The concept of forming a ‘Commando’ force was explored within just a few days after the evacuation of the BEF (British Expeditionary Force) from Dunkirk in May 1940. Winston Churchill had just been appointed Prime Minister and all his natural instincts looked for the development of any means to fight back. Churchill’s instruction to the Chief of the Imperial General Staff was to form a Tri-Service organisation to be armed with the very latest equipment, trained to a new level of skill and fitness, so that an attack could be made against Nazi Germany at the earliest opportunity.
The title ´Commando´ came from the raiding and assault style used during the Boer War, some 40 years earlier. Such daring tactics appealed to Churchill. All three Services of Army, Navy & Air Force were directed to provide their best men…to ‘encourage’ volunteers.
In due course Combined Operations established a Special Training Centre at Lochailort, an Amphibious Training Centre at Inverary and by 1942 the specific Commando Basic Training Centre was established at Achnacarry Castle, near Spean Bridge.
Training eventually centred at Achnacarry Castle. The term “Commando Training” soon became the byword for the finest and most thorough military training for fitness and skill. The area around the castle provided the finest natural opportunities for hard training which included mountain climbing – Ben Nevis, the highest mountain in the British Isles. There was rope crossing of fast flowing rivers, canoe and diving training in Loch Lochy, with practice beach landings. Men were teamed in pairs to face arduous challenges as teams – through marshland, snow, heather, rocks, water…whatever presented itself, regardless of weather conditions. Unarmed combat was a key and critical part of the course, with night training, developing skills to use terrain for concealment and silent approach.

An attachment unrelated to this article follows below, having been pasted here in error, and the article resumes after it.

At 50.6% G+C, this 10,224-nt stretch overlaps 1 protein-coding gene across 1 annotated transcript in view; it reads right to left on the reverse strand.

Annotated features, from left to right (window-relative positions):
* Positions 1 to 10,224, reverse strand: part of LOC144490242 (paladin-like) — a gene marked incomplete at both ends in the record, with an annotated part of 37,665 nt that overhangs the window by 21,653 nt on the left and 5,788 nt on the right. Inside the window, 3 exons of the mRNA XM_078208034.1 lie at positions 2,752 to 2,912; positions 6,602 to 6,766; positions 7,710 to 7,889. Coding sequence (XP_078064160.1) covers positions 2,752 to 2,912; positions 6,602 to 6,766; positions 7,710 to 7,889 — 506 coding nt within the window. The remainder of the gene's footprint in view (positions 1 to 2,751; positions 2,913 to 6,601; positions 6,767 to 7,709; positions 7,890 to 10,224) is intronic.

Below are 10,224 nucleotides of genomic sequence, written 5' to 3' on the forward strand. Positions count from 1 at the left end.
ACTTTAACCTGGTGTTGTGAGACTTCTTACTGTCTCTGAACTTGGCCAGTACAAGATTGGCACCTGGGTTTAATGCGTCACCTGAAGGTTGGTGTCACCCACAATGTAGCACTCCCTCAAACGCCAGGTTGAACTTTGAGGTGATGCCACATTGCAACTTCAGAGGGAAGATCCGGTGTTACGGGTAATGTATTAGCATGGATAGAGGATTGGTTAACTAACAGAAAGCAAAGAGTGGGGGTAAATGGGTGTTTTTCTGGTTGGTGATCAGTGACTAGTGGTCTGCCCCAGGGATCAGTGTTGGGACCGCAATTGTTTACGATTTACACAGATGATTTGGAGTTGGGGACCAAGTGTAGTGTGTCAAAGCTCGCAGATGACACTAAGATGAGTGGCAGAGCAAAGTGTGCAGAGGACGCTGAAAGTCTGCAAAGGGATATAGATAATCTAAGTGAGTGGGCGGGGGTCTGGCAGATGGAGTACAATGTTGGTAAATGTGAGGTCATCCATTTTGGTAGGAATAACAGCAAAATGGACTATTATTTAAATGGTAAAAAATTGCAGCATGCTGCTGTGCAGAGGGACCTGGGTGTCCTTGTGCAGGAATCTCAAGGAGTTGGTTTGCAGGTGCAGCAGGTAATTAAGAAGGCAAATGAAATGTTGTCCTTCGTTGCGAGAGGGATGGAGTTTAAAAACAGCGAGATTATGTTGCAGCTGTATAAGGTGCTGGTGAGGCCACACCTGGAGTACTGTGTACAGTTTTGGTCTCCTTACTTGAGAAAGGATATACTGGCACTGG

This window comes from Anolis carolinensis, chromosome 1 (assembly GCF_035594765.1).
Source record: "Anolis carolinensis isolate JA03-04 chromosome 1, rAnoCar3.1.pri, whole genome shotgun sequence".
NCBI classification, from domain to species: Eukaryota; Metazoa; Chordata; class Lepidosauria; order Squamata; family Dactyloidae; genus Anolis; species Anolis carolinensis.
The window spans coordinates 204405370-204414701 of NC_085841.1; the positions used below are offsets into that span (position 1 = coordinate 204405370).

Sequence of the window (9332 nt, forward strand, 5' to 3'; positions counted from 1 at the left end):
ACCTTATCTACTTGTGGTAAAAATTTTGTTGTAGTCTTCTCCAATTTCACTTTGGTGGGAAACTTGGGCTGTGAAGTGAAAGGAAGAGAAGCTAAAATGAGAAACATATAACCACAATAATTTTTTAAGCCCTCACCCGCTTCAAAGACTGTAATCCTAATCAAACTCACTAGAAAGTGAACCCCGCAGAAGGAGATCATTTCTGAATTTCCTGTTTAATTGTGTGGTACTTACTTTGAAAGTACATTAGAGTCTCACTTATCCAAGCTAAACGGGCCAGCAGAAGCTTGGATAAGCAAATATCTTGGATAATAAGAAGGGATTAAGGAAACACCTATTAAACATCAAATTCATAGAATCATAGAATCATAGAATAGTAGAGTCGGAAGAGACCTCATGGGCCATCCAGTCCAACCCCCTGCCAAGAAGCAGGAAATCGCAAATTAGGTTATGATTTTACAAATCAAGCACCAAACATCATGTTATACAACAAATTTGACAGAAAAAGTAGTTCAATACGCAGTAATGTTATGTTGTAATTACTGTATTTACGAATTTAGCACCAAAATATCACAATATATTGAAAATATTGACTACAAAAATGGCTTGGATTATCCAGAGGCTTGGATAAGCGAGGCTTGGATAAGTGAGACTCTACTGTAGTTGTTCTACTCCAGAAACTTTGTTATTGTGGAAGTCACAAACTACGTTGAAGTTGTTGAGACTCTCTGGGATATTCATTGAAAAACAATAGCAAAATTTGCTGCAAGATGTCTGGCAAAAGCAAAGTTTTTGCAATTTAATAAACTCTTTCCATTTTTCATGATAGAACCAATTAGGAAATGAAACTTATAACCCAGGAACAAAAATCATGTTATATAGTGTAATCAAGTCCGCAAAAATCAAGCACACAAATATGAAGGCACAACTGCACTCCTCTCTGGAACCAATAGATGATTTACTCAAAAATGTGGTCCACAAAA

Hand to hand combat taught close quarters attack & defence; weapons training with knives and small arms taught both skill and a fighting spirit which was instilled upon all taking this course. After 6 weeks of intense training, Commandos would be entitled to wear the coveted green beret and be proud to be part of an elite force.
The first significant example of fighting back came with the Raid on Dieppe. This took place on the night of 18th August 1942 and was a costly disaster. Even so, it was a dramatic learning experience to the benefit of D-Day. The main force selected for Dieppe was the 2nd Canadian Division, supported by US Rangers and British Commandos. It was a massive effort, deploying 6,000 men, over 100 tanks, all taken across the Channel in 237 ships.
The flotilla was spotted during the crossing and attacked by German Gun-boats. As the men landed they were cut to ribbons by heavy machine gun fire; tanks were destroyed by heavy shelling before they could disembark. With 3,500 men killed or captured, the raid was a spectacular failure which emphasised the difficulties of breaching established defences.
Colonel Lord Lovat, in command of No 4 Commando, survived the night. That baptism of fire was his foretaste for what was to come in Normandy. It was at Achnacarry where Lord Lovat met Piper Bill Millin, later to become such an iconic figure of British bravery, and perhaps eccentricity, on the Sword Beach landings.